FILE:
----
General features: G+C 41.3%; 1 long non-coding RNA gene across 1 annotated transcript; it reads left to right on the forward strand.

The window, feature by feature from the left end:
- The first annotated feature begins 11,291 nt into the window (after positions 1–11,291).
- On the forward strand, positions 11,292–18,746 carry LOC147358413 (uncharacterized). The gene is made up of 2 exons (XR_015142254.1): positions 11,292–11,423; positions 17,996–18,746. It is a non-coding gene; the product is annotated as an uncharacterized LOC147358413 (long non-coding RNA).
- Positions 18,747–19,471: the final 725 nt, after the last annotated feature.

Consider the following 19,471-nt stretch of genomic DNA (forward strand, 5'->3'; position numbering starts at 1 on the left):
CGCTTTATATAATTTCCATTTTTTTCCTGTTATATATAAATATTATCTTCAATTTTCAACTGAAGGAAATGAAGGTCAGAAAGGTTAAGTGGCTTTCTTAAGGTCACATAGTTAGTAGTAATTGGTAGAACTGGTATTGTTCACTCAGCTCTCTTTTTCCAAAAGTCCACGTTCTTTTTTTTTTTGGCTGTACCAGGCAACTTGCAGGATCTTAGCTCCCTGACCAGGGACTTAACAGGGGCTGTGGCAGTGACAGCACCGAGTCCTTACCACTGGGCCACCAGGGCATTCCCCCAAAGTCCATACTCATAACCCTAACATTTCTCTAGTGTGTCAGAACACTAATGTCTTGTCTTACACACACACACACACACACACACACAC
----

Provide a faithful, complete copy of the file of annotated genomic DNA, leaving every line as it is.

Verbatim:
General features: G+C 41.3%; 1 long non-coding RNA gene across 1 annotated transcript; it reads left to right on the forward strand.

The window, feature by feature from the left end:
- The first annotated feature begins 11,291 nt into the window (after positions 1–11,291).
- On the forward strand, positions 11,292–18,746 carry LOC147358413 (uncharacterized). The gene is made up of 2 exons (XR_015142254.1): positions 11,292–11,423; positions 17,996–18,746. It is a non-coding gene; the product is annotated as an uncharacterized LOC147358413 (long non-coding RNA).
- Positions 18,747–19,471: the final 725 nt, after the last annotated feature.

Consider the following 19,471-nt stretch of genomic DNA (forward strand, 5'->3'; position numbering starts at 1 on the left):
CGCTTTATATAATTTCCATTTTTTTCCTGTTATATATAAATATTATCTTCAATTTTCAACTGAAGGAAATGAAGGTCAGAAAGGTTAAGTGGCTTTCTTAAGGTCACATAGTTAGTAGTAATTGGTAGAACTGGTATTGTTCACTCAGCTCTCTTTTTCCAAAAGTCCACGTTCTTTTTTTTTTTGGCTGTACCAGGCAACTTGCAGGATCTTAGCTCCCTGACCAGGGACTTAACAGGGGCTGTGGCAGTGACAGCACCGAGTCCTTACCACTGGGCCACCAGGGCATTCCCCCAAAGTCCATACTCATAACCCTAACATTTCTCTAGTGTGTCAGAACACTAATGTCTTGTCTTACACACACACACACACACACACACACAC